How a female olympic sprinter broke a Usain Bolt record

Just 10 months after giving birth, Olympic sprinter Allyson Felix broke one of Usain Bolt’s records.

The six-time Olympic gold medalist was part of the winning U.S. quartet in the first world championships mixed-gender 4x400m relay, an event that makes its Olympic debut next year.

The win caused her to break her tie with Bolt for the most gold medals in world championships history—a total of 12.

The victory might feel even sweeter for the decorated track and field athlete because it comes on the heels of another, more politically-charged win.

During her pregnancy with her daughter and after giving birth Camryn on November 28, 2018, Felix clashed with Nike over their lack of maternal protection. In December 2017, after seven years with the brand, her contract had expired without being renewed, in part because the two parties didn’t agree on pay protection for pregnancy.

She told the NY Times that for most her life she was focused on one thing — winning medals. But by age 32 and as one of the most decorated athletes in history and an 11-time world champion, she wanted to be a professional athlete and a mother.

She entered the realm of motherhood knowing that pregnancy can be “the kiss of death” in her industry and felt pressure to return to form as soon as possible after the birth of her daughter. This came after she had to undergo an emergency C-section at 32 weeks because of severe pre-eclampsia that threatened both lives.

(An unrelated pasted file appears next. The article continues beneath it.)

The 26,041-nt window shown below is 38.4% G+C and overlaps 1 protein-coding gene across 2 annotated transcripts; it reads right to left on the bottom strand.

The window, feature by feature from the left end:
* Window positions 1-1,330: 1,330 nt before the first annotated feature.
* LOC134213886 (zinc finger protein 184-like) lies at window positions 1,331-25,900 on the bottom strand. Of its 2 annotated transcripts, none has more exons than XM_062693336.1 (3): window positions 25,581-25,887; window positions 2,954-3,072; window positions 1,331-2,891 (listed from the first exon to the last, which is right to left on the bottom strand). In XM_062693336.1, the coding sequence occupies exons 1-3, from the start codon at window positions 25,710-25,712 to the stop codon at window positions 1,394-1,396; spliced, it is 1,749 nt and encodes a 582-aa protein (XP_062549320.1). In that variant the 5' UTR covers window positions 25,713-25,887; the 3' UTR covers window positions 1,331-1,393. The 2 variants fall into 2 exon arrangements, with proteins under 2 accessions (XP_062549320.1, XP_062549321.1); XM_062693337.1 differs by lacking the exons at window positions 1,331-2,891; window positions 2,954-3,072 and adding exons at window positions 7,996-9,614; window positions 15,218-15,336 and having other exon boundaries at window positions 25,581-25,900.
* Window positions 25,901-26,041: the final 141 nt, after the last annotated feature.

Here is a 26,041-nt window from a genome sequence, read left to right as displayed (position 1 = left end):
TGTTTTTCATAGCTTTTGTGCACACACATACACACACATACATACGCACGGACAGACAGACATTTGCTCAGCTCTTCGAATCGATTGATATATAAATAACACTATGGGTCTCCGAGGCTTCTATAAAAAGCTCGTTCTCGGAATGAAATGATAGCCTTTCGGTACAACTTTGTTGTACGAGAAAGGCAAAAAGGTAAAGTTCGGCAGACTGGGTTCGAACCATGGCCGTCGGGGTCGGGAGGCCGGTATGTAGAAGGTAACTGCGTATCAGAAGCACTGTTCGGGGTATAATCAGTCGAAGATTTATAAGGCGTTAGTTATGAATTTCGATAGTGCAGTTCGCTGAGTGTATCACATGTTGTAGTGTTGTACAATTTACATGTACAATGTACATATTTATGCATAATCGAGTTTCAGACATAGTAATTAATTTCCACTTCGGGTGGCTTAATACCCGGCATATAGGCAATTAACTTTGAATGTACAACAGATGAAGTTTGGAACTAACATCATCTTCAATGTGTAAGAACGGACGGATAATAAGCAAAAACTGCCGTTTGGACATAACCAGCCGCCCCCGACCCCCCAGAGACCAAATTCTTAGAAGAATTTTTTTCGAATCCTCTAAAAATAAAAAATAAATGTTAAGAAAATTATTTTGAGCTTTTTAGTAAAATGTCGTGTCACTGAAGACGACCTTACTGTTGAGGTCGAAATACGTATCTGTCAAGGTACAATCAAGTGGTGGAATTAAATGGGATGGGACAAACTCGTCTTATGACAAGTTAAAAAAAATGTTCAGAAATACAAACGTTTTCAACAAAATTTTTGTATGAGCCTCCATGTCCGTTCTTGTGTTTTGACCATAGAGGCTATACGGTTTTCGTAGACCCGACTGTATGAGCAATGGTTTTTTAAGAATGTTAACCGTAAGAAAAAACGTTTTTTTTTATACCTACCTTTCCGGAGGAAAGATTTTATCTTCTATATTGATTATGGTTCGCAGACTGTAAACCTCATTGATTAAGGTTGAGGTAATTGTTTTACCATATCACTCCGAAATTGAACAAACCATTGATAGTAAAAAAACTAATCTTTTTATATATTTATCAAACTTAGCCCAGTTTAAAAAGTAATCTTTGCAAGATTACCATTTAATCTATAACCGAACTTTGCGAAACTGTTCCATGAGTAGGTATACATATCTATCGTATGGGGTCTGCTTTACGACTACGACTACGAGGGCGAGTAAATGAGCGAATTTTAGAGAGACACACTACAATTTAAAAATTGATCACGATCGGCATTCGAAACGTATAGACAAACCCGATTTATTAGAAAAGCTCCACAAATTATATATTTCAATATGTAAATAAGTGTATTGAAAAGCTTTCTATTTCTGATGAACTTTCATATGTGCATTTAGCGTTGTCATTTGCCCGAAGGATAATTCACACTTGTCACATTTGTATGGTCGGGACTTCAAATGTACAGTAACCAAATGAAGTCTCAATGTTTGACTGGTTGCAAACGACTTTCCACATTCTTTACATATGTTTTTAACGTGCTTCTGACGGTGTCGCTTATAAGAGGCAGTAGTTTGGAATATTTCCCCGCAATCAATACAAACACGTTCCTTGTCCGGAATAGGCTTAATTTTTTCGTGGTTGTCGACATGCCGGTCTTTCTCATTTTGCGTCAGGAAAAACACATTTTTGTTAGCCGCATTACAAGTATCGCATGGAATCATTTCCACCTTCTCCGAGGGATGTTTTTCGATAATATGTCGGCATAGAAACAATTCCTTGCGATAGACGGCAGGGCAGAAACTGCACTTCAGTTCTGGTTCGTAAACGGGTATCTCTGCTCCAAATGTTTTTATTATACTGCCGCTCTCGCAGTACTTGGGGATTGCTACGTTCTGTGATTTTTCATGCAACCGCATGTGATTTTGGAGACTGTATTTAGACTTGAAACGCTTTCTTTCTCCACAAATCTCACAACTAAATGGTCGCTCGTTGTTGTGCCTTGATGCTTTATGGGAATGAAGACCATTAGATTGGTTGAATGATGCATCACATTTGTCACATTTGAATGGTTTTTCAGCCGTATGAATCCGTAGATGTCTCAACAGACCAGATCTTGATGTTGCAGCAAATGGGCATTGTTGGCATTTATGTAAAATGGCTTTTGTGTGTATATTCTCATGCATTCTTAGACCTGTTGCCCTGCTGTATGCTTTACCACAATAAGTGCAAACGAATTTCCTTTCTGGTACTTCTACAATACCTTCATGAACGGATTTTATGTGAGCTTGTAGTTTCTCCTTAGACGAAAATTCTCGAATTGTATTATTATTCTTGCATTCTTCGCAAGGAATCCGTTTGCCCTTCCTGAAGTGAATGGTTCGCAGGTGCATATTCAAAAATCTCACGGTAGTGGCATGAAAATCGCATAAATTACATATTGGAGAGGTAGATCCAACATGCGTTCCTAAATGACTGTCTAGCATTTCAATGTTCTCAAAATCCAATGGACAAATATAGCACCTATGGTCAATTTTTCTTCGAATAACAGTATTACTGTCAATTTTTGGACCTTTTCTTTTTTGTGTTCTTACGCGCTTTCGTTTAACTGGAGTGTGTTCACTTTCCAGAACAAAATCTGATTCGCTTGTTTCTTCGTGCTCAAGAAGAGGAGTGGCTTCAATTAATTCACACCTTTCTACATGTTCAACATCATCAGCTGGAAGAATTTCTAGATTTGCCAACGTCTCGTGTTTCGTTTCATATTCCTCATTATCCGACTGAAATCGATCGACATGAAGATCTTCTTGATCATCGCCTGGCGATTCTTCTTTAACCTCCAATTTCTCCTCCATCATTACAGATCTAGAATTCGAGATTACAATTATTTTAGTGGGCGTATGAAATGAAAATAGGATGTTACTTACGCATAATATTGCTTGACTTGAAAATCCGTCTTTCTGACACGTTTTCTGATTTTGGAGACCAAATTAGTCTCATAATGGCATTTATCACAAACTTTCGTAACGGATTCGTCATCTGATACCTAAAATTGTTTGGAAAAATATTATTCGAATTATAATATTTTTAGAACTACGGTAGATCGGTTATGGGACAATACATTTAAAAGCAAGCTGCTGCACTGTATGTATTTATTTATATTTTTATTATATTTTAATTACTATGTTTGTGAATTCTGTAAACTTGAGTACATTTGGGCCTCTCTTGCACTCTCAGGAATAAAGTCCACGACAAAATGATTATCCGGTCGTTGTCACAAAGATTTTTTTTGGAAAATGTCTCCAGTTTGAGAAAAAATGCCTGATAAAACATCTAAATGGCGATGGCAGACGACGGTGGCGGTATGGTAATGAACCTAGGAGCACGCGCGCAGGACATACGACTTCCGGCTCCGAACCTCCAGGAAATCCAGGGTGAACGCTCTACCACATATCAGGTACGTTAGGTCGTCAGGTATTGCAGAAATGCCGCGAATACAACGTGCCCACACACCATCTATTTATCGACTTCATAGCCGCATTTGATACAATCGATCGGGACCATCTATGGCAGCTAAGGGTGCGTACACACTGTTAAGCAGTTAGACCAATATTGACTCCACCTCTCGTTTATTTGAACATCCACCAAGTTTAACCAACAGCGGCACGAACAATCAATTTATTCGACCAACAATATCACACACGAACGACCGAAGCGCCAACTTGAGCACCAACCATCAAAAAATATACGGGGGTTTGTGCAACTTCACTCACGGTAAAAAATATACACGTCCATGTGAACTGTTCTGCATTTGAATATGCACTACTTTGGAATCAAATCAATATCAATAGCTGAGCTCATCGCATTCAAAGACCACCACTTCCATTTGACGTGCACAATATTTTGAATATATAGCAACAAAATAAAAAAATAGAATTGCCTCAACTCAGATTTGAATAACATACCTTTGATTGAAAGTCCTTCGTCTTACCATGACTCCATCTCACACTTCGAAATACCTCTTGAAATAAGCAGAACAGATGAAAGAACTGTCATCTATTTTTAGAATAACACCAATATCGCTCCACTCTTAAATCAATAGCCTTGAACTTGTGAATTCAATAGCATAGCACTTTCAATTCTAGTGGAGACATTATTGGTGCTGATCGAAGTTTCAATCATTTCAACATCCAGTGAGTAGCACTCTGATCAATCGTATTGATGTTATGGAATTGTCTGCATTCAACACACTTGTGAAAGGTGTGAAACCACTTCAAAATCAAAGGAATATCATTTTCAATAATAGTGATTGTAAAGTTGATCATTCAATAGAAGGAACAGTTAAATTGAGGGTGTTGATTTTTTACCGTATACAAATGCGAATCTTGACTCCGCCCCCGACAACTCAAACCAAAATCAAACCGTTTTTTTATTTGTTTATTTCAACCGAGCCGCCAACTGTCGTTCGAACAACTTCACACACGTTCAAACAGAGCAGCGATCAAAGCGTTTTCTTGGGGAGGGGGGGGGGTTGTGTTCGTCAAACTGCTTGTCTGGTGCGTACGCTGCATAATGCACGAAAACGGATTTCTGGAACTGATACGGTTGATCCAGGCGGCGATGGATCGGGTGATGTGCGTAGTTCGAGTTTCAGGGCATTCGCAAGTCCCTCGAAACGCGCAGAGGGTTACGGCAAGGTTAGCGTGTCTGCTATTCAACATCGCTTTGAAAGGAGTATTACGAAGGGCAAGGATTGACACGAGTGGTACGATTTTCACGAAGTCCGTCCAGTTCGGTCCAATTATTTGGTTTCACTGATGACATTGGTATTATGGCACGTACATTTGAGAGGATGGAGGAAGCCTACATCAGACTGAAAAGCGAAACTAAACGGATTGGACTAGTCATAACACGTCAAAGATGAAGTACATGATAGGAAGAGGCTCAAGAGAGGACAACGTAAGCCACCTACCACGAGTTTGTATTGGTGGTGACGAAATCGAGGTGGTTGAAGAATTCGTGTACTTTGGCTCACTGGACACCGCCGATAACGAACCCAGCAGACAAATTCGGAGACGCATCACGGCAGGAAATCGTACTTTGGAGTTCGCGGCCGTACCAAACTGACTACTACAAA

Meanwhile, negotiations were not going well for Felix as Nike wanted to pay 70 percent less than before.

But Felix summed up her response to the honour in one word, “humbled,” on Twitter.

Another big accomplishment for Felix, is that this is her first season as a mother. SO intended or not, not only is Felix going to her fifth Olympic games, but in August the new mom was part of the high profile movement that pressured Nike to change it’s long-standing maternity policies for its sponsored athletes.

Along with decorated women runners — including Alysia Montaño, Kara Goucher and Phoebe Wright — Felix successfully got the brand to adapt its policy which now ensures female athletes won’t be “adversely impacted financially due to pregnancy” for 18 months, which is six months more than under the previous policy.

Felix is now the first athlete to be sponsored by Athleta, according to parent company Gap, Inc.

Now the world can watch Felix run in Tokyo for the 2020 Olympics while her accomplishment is expected to have reverberating effects for female athletes and, with hope, women in other industries, as well.

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